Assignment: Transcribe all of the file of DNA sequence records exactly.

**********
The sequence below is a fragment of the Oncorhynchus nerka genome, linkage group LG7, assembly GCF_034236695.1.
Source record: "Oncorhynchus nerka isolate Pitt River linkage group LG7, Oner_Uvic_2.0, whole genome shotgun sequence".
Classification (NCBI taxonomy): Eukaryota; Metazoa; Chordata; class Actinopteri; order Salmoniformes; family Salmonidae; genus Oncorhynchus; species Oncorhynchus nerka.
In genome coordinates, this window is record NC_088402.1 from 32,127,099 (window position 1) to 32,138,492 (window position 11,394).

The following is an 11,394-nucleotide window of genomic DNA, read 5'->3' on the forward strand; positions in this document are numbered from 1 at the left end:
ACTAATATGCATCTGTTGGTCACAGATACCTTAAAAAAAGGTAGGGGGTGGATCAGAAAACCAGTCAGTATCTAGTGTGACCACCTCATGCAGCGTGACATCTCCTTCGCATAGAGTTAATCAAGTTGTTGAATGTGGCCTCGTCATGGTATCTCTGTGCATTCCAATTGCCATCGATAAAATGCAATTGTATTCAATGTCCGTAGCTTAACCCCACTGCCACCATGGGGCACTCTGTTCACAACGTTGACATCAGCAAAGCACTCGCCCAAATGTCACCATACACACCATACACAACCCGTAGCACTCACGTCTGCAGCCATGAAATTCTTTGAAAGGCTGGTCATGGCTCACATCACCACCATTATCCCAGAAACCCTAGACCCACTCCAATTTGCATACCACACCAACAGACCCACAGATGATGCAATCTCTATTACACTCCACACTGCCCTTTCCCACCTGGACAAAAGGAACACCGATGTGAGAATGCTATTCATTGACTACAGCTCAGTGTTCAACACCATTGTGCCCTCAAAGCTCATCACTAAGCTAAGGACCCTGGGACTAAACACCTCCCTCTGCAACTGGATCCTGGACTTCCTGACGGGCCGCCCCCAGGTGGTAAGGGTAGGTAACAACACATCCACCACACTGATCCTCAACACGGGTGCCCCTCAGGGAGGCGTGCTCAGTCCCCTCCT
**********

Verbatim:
The sequence below is a fragment of the Oncorhynchus nerka genome, linkage group LG7, assembly GCF_034236695.1.
Source record: "Oncorhynchus nerka isolate Pitt River linkage group LG7, Oner_Uvic_2.0, whole genome shotgun sequence".
Classification (NCBI taxonomy): Eukaryota; Metazoa; Chordata; class Actinopteri; order Salmoniformes; family Salmonidae; genus Oncorhynchus; species Oncorhynchus nerka.
In genome coordinates, this window is record NC_088402.1 from 32,127,099 (window position 1) to 32,138,492 (window position 11,394).

The following is an 11,394-nucleotide window of genomic DNA, read 5'->3' on the forward strand; positions in this document are numbered from 1 at the left end:
ACTAATATGCATCTGTTGGTCACAGATACCTTAAAAAAAGGTAGGGGGTGGATCAGAAAACCAGTCAGTATCTAGTGTGACCACCTCATGCAGCGTGACATCTCCTTCGCATAGAGTTAATCAAGTTGTTGAATGTGGCCTCGTCATGGTATCTCTGTGCATTCCAATTGCCATCGATAAAATGCAATTGTATTCAATGTCCGTAGCTTAACCCCACTGCCACCATGGGGCACTCTGTTCACAACGTTGACATCAGCAAAGCACTCGCCCAAATGTCACCATACACACCATACACAACCCGTAGCACTCACGTCTGCAGCCATGAAATTCTTTGAAAGGCTGGTCATGGCTCACATCACCACCATTATCCCAGAAACCCTAGACCCACTCCAATTTGCATACCACACCAACAGACCCACAGATGATGCAATCTCTATTACACTCCACACTGCCCTTTCCCACCTGGACAAAAGGAACACCGATGTGAGAATGCTATTCATTGACTACAGCTCAGTGTTCAACACCATTGTGCCCTCAAAGCTCATCACTAAGCTAAGGACCCTGGGACTAAACACCTCCCTCTGCAACTGGATCCTGGACTTCCTGACGGGCCGCCCCCAGGTGGTAAGGGTAGGTAACAACACATCCACCACACTGATCCTCAACACGGGTGCCCCTCAGGGAGGCGTGCTCAGTCCCCTCCT